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Silicosis Scare Hits Australia, Calls for Bans

Posted on 10 February 2020 by cradmin

As of December 2019, confirmed cases of silicosis among countertop and construction workers rose to 260 across Australia, where countertops are known as benchtops, and some estimates have the cases at 350. The Daily Mail reports that Caesarstone was denied insurance coverage because of the silica content of its products, and some victims and lawmakers are calling for a ban of all quartz surfacing.

Because the cases have more than tripled over the last quarter of 2019 in Queensland, ABC News reports, silica dust is now more toxic than asbestos in Australia. According to Dr. Graeme Edwards, silica dust is five to six times more toxic than asbestos.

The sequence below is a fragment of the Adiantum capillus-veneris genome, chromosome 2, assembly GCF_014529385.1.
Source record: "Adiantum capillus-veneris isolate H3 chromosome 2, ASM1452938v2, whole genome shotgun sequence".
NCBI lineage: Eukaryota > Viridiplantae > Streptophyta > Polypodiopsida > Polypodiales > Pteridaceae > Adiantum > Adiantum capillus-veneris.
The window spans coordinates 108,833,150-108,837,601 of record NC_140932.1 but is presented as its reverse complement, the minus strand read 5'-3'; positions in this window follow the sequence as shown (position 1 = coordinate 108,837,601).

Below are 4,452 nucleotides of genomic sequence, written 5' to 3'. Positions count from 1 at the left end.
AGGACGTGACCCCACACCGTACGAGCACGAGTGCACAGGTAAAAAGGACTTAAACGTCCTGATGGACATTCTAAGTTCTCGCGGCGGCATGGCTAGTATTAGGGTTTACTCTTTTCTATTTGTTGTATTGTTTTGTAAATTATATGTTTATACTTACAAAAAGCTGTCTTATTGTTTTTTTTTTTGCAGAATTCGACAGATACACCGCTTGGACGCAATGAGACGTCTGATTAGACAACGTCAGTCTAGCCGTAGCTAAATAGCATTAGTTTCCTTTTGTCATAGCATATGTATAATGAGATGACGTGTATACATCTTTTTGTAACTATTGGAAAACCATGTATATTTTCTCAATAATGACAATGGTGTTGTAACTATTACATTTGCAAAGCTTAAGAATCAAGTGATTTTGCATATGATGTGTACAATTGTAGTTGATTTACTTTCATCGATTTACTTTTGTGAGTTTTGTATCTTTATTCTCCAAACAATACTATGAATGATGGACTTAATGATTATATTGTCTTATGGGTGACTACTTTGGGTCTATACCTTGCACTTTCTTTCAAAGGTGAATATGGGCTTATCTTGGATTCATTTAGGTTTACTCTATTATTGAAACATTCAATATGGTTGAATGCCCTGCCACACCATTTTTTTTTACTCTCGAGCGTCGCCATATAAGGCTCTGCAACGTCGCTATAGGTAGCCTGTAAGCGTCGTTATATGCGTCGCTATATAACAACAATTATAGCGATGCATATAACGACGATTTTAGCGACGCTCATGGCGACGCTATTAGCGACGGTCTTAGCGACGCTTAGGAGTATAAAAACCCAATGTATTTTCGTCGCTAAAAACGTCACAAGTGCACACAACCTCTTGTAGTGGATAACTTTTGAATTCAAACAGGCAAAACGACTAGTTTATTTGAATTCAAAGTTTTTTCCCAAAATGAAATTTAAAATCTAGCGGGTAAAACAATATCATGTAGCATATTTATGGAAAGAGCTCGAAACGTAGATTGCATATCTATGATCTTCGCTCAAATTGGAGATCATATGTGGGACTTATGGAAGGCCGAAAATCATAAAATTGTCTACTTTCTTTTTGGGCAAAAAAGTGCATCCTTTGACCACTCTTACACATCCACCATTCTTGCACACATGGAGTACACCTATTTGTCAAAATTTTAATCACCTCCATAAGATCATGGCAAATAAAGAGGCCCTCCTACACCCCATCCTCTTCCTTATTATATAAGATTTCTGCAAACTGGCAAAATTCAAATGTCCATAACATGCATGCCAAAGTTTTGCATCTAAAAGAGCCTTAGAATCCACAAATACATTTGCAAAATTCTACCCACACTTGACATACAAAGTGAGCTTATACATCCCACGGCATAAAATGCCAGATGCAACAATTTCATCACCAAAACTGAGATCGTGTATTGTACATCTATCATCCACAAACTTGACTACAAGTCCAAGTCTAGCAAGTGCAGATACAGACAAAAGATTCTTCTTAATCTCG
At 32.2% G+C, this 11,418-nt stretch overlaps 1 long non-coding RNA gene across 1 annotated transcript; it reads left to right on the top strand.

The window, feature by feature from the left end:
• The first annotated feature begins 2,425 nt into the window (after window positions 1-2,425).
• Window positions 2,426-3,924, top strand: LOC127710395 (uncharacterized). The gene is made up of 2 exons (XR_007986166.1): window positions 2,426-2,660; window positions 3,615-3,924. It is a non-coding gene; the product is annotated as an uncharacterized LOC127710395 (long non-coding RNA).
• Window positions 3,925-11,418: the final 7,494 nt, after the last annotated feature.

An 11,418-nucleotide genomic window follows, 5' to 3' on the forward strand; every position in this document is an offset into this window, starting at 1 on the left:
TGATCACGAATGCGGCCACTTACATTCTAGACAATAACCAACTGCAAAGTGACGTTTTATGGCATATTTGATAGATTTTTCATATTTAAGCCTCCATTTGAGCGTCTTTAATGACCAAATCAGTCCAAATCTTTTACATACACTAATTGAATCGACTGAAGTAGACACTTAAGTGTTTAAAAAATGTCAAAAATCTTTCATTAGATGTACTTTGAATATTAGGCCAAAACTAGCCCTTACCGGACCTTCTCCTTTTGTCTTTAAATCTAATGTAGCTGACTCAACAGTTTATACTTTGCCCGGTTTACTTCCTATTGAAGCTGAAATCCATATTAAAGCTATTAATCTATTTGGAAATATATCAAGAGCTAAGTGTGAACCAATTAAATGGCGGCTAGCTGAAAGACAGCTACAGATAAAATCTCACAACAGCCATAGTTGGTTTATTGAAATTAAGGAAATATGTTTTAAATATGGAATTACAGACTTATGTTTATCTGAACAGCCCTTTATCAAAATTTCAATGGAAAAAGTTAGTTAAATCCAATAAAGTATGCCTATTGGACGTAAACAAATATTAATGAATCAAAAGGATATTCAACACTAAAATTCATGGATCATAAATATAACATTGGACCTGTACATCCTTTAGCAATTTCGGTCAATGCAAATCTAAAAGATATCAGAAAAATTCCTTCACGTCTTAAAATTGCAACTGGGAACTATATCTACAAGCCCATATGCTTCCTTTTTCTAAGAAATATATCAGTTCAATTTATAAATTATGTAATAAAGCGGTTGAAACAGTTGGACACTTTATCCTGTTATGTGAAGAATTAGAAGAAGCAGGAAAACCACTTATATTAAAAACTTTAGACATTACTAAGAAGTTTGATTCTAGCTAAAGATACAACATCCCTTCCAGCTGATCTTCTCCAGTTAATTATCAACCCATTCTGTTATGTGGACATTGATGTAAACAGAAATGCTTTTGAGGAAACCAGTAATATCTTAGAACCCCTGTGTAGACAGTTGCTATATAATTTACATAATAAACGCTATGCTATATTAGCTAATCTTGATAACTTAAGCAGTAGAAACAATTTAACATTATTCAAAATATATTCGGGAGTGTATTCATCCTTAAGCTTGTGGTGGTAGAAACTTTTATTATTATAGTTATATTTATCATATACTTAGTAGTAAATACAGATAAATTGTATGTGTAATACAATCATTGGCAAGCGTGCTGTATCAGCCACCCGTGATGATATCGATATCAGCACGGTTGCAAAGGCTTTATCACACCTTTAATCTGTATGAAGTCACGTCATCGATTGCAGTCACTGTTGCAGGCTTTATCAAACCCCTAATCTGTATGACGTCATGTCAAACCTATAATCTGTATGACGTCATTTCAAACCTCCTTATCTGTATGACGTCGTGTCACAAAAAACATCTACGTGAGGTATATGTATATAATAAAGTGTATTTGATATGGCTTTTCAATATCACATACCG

“Now that we’ve got bigger numbers, that figure is around 20 to 25 percent. So, between one in four and one in five people who’ve had extended exposure,” stated Edwards, speaking on the toxicity level. “It’s crudely of the order of five to six times more potent a problem.” Asbestos sits at 6 percent toxicity in Australia.

Even though Edwards believes silica is highly toxic, he does not support a total ban of materials including it because there is still insufficient evidence and, unlike asbestos, there are safe ways to handle silica. Laws are already in place to protect workers in Australia, but the problem is with enforcement.

“It is the failings of various parts of the system to apply the law that already exists,” said Edwards. “Every single case of silicosis is prima facie evidence of system failure. There was legislation already in existence to manage it but, clearly, it failed the workers of Australia.”